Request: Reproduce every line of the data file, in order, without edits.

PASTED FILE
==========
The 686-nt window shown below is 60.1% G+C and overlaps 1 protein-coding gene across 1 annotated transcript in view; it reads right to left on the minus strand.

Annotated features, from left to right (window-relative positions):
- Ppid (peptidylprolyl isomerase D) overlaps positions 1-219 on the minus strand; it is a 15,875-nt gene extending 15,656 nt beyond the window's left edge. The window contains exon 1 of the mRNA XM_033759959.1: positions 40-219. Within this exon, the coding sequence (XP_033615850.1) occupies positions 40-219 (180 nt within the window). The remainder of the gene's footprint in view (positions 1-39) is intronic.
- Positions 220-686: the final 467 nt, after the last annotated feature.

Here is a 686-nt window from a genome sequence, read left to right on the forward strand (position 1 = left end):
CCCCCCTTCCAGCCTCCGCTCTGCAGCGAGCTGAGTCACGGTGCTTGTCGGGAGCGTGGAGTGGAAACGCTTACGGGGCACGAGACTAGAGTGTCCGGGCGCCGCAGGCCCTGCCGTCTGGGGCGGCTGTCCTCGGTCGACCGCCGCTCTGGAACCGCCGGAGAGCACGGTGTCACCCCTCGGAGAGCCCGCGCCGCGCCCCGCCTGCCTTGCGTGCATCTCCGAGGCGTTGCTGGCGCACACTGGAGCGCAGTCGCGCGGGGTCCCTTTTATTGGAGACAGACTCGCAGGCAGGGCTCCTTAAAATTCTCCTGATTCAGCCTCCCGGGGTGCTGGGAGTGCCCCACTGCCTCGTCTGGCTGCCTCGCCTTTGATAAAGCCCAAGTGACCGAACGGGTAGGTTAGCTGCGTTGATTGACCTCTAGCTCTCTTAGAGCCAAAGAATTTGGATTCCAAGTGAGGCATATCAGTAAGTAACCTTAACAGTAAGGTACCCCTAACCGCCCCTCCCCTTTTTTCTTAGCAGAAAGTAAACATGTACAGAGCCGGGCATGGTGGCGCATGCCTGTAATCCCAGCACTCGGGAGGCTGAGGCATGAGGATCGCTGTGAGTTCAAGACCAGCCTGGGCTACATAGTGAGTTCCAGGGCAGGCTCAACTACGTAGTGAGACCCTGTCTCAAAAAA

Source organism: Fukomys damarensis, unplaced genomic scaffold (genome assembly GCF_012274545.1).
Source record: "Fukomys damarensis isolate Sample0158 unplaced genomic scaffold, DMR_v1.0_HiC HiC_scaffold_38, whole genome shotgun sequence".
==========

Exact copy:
The 686-nt window shown below is 60.1% G+C and overlaps 1 protein-coding gene across 1 annotated transcript in view; it reads right to left on the minus strand.

Annotated features, from left to right (window-relative positions):
- Ppid (peptidylprolyl isomerase D) overlaps positions 1-219 on the minus strand; it is a 15,875-nt gene extending 15,656 nt beyond the window's left edge. The window contains exon 1 of the mRNA XM_033759959.1: positions 40-219. Within this exon, the coding sequence (XP_033615850.1) occupies positions 40-219 (180 nt within the window). The remainder of the gene's footprint in view (positions 1-39) is intronic.
- Positions 220-686: the final 467 nt, after the last annotated feature.

Here is a 686-nt window from a genome sequence, read left to right on the forward strand (position 1 = left end):
CCCCCCTTCCAGCCTCCGCTCTGCAGCGAGCTGAGTCACGGTGCTTGTCGGGAGCGTGGAGTGGAAACGCTTACGGGGCACGAGACTAGAGTGTCCGGGCGCCGCAGGCCCTGCCGTCTGGGGCGGCTGTCCTCGGTCGACCGCCGCTCTGGAACCGCCGGAGAGCACGGTGTCACCCCTCGGAGAGCCCGCGCCGCGCCCCGCCTGCCTTGCGTGCATCTCCGAGGCGTTGCTGGCGCACACTGGAGCGCAGTCGCGCGGGGTCCCTTTTATTGGAGACAGACTCGCAGGCAGGGCTCCTTAAAATTCTCCTGATTCAGCCTCCCGGGGTGCTGGGAGTGCCCCACTGCCTCGTCTGGCTGCCTCGCCTTTGATAAAGCCCAAGTGACCGAACGGGTAGGTTAGCTGCGTTGATTGACCTCTAGCTCTCTTAGAGCCAAAGAATTTGGATTCCAAGTGAGGCATATCAGTAAGTAACCTTAACAGTAAGGTACCCCTAACCGCCCCTCCCCTTTTTTCTTAGCAGAAAGTAAACATGTACAGAGCCGGGCATGGTGGCGCATGCCTGTAATCCCAGCACTCGGGAGGCTGAGGCATGAGGATCGCTGTGAGTTCAAGACCAGCCTGGGCTACATAGTGAGTTCCAGGGCAGGCTCAACTACGTAGTGAGACCCTGTCTCAAAAAA

Source organism: Fukomys damarensis, unplaced genomic scaffold (genome assembly GCF_012274545.1).
Source record: "Fukomys damarensis isolate Sample0158 unplaced genomic scaffold, DMR_v1.0_HiC HiC_scaffold_38, whole genome shotgun sequence".